I’m a fan of Matthew Inman’s comics and his hilarious website The Oatmeal.
And I enjoyed almost all of his recent long cartoon titled “How to suck at your religion.”
It’s funny. It’s also thoughtful, provocatively irreverent and wise. Until near the end, where it stumbles badly.
Here’s the bit that goes wobbly:
Does your religion inspire you to help people? Does it make you happier? Does it help you cope with the fact that you are a bag of meat sitting on a rock in outer space and that someday you will die and you are completely powerless, helpless, and insignificant in the wake of this beautiful cosmic shitstorm we call existence? Does it help with that? Yes? Excellent! Carry on …
The problem is that third question — the long one, which makes three assertions. The first two are fine. The last one is partly fine, but contains one word which is really, really, really not at all fine.
That word is “insignificant.” And that’s just utterly wrong.
You are not “completely insignificant.” You are, in fact, precisely the opposite of that.
Now you may suspect that I’m objecting to this because I’m a Christian and thus subscribe to a sectarian belief-system that holds that you — each of you — is immeasurably valuable and immensely significant. And I certainly am a Christian and this certainly is, in fact, something that we Christians believe. It is a Christian belief — a thing that Christians believe.
But it is not only a Christian belief. It’s something my sect happens to believe, but not because it’s a sectarian idea. Everybody else believes this too.
Everybody. Not for sectarian reasons, but because it’s true. People are significant. People matter. All of them. All of us. You are significant. You matter.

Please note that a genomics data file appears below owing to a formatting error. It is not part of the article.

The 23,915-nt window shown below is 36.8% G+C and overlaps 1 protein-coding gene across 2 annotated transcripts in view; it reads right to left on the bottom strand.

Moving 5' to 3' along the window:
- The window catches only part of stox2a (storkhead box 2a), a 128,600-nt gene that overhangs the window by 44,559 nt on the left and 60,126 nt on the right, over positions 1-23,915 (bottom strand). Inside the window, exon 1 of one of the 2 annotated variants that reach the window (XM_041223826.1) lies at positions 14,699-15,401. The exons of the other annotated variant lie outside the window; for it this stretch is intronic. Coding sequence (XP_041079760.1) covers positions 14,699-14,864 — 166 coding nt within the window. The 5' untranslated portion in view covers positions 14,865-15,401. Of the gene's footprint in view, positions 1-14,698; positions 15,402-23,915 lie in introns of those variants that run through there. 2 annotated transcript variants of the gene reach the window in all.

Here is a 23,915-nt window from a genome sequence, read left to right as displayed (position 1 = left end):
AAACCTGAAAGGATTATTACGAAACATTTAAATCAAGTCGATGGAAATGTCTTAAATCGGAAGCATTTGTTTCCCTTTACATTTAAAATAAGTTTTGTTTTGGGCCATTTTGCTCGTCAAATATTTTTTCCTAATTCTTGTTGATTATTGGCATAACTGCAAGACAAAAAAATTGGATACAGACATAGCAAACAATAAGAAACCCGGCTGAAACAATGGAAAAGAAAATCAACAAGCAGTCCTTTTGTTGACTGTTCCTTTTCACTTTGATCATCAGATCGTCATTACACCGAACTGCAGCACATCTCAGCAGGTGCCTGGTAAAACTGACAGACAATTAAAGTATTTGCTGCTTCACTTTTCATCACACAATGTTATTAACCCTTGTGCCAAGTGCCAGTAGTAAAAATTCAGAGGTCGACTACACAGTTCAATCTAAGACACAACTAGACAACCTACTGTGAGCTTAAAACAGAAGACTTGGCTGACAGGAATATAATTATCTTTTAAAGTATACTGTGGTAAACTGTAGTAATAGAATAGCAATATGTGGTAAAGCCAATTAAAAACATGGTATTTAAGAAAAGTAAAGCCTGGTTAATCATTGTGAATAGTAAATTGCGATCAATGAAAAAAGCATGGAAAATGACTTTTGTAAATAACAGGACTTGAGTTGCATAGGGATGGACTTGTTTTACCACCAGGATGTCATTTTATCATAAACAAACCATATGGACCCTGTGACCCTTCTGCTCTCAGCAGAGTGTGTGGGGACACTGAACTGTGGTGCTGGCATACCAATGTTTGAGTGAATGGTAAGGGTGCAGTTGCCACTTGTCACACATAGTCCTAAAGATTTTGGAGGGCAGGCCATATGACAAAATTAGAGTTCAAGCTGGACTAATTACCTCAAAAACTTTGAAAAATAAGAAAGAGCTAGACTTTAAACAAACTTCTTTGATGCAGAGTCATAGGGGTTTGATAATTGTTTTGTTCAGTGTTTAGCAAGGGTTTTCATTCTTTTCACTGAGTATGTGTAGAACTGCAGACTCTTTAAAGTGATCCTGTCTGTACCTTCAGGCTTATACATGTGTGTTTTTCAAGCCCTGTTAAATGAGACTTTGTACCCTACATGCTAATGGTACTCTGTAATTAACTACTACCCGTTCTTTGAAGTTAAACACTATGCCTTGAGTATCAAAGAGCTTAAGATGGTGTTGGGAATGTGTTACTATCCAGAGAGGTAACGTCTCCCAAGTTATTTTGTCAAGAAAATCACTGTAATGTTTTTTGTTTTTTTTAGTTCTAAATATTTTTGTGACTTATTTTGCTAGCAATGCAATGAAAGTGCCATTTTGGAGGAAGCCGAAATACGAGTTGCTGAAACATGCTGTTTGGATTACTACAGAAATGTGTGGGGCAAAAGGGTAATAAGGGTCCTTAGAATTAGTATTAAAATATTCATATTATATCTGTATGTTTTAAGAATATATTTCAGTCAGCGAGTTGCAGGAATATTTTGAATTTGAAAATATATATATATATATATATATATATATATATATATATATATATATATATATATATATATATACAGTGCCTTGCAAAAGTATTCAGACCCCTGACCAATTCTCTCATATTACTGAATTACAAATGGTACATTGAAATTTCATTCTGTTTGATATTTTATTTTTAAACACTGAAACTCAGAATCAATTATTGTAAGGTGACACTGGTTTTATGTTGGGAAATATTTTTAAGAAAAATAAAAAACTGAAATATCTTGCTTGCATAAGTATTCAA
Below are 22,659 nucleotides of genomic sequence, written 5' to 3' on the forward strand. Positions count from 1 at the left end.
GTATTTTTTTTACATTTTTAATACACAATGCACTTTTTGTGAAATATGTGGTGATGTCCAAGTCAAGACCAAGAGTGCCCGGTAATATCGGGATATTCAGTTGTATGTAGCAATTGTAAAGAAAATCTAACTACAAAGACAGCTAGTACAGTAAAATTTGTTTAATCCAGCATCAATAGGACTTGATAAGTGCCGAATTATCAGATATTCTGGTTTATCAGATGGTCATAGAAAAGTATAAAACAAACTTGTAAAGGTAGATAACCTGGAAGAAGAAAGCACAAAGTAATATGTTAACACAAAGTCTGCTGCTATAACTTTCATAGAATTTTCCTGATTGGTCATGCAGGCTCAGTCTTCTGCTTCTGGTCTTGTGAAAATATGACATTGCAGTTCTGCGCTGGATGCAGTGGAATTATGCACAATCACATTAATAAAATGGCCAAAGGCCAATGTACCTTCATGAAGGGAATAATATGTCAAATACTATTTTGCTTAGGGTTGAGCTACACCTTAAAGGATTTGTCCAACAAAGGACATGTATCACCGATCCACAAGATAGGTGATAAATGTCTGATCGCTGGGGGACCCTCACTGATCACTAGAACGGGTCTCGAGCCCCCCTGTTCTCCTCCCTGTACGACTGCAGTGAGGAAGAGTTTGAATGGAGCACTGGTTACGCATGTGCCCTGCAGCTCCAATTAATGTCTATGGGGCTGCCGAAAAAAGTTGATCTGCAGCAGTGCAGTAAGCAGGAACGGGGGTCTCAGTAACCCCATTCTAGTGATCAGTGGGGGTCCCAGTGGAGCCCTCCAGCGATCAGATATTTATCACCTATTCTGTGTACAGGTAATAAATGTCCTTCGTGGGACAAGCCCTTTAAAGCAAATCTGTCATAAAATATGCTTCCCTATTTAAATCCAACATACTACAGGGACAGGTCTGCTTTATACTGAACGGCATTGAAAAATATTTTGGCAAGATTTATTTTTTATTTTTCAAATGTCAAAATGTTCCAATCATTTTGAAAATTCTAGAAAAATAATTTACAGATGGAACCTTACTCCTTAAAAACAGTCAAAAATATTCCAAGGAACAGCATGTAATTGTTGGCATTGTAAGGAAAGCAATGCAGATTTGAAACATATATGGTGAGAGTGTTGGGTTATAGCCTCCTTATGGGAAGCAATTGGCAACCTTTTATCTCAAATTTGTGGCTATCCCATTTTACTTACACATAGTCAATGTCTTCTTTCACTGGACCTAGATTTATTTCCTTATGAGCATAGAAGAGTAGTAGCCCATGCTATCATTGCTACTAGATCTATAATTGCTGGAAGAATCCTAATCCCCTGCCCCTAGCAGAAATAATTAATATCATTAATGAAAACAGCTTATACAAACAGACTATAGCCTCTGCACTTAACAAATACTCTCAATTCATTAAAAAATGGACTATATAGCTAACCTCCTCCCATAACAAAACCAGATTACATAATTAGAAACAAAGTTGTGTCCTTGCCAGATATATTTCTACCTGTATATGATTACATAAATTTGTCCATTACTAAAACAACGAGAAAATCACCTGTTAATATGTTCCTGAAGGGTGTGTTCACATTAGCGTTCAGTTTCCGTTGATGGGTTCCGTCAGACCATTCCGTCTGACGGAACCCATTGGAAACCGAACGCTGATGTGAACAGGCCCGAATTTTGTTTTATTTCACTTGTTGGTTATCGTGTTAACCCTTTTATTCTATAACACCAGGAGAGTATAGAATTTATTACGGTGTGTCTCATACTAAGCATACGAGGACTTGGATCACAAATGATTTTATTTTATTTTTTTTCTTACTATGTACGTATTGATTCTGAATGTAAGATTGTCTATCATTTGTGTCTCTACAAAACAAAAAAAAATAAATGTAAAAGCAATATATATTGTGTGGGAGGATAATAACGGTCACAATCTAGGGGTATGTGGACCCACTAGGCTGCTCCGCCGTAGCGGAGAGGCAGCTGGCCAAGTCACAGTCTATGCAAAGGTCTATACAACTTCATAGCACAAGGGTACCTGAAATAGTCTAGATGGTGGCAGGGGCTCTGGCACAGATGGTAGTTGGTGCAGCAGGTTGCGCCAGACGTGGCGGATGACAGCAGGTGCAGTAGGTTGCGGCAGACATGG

That’s not just a sectarian belief I learned from Christianity. It’s also something I learned from Carl Sagan. And from Neil DeGrasse Tyson.
The most astounding fact is the knowledge that the atoms that comprise life on Earth the atoms that make up the human body are traceable to the crucibles that cooked light elements into heavy elements in their core under extreme temperatures and pressures. These stars, the high mass ones among them went unstable in their later years they collapsed and then exploded scattering their enriched guts across the galaxy guts made of carbon, nitrogen, oxygen and all the fundamental ingredients of life itself. These ingredients become part of gas cloud that condense, collapse, form the next generation of solar systems stars with orbiting planets, and those planets now have the ingredients for life itself. So that when I look up at the night sky and I know that yes, we are part of this universe, we are in this universe, but perhaps more important than both of those facts is that the Universe is in us. When I reflect on that fact, I look up – many people feel small because they’re small and the Universe is big – but I feel big, because my atoms came from those stars. There’s a level of connectivity. That’s really what you want in life, you want to feel connected, you want to feel relevant you want to feel like a participant in the goings on of activities and events around you That’s precisely what we are, just by being alive.
You are completely significant. Don’t let anyone tell you different.
(But don’t let it go to your head, either. Everybody else you’ll ever meet is completely significant too.)